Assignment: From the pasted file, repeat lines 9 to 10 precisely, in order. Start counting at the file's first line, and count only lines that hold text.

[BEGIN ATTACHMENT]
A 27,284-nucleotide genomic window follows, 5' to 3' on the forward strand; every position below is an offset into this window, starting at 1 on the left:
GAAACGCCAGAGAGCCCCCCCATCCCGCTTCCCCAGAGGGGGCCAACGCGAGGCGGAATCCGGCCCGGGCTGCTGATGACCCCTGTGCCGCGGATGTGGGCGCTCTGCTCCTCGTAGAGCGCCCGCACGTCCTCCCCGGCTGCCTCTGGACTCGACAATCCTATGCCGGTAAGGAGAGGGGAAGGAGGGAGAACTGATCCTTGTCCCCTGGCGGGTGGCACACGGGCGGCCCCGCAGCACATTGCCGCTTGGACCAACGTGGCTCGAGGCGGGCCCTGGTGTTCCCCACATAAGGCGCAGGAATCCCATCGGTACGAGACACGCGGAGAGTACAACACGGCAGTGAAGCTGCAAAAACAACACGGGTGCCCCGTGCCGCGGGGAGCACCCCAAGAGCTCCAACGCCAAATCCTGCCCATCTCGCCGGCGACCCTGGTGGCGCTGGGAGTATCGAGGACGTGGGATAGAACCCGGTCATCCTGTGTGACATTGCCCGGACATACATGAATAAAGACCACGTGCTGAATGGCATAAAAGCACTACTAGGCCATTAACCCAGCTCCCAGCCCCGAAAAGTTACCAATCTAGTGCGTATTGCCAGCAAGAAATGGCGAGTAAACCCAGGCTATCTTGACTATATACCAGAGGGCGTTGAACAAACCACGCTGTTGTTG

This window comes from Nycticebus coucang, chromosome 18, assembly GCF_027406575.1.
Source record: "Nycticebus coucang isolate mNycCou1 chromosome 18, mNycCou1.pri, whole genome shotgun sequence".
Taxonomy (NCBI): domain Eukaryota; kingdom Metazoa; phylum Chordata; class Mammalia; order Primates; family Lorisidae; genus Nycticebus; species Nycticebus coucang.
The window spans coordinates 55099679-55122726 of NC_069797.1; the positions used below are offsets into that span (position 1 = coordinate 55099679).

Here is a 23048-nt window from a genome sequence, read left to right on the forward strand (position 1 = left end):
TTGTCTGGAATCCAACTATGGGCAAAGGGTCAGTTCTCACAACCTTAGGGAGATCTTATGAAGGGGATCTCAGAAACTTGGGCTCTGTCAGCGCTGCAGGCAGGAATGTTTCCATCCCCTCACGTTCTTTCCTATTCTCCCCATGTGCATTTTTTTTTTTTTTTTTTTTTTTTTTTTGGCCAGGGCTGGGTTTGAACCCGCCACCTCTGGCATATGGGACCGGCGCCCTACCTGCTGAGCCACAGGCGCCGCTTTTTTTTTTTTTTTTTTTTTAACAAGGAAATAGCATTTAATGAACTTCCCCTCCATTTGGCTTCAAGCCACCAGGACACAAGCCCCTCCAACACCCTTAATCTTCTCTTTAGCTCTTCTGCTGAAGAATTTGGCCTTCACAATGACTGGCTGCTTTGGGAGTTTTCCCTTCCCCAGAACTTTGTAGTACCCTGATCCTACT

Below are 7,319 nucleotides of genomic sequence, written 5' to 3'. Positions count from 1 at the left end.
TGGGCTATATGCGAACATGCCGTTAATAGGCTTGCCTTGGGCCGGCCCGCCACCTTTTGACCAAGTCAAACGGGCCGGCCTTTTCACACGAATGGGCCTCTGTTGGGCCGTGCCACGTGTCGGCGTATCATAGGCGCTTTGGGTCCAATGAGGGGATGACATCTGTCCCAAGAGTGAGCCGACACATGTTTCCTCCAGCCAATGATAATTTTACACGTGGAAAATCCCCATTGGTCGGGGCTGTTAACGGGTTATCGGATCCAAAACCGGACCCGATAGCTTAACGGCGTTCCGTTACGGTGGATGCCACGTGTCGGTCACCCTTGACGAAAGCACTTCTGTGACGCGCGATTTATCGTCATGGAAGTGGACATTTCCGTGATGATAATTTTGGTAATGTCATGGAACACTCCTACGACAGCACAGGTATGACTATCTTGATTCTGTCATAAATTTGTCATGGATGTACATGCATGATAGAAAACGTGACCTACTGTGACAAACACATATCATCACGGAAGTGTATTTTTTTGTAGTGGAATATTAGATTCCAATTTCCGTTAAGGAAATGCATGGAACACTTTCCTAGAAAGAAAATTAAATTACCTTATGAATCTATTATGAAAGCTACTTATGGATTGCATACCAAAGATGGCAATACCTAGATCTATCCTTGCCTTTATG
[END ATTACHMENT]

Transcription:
Below are 7,319 nucleotides of genomic sequence, written 5' to 3'. Positions count from 1 at the left end.
TGGGCTATATGCGAACATGCCGTTAATAGGCTTGCCTTGGGCCGGCCCGCCACCTTTTGACCAAGTCAAACGGGCCGGCCTTTTCACACGAATGGGCCTCTGTTGGGCCGTGCCACGTGTCGGCGTATCATAGGCGCTTTGGGTCCAATGAGGGGATGACATCTGTCCCAAGAGTGAGCCGACACATGTTTCCTCCAGCCAATGATAATTTTACACGTGGAAAATCCCCATTGGTCGGGGCTGTTAACGGGTTATCGGATCCAAAACCGGACCCGATAGCTTAACGGCGTTCCGTTACGGTGGATGCCACGTGTCGGTCACCCTTGACGAAAGCACTTCTGTGACGCGCGATTTATCGTCATGGAAGTGGACATTTCCGTGATGATAATTTTGGTAATGTCATGGAACACTCCTACGACAGCACAGGTATGACTATCTTGATTCTGTCATAAATTTGTCATGGATGTACATGCATGATAGAAAACGTGACCTACTGTGACAAACACATATCATCACGGAAGTGTATTTTTTTGTAGTGGAATATTAGATTCCAATTTCCGTTAAGGAAATGCATGGAACACTTTCCTAGAAAGAAAATTAAATTACCTTATGAATCTATTATGAAAGCTACTTATGGATTGCATACCAAAGATGGCAATACCTAGATCTATCCTTGCCTTTATG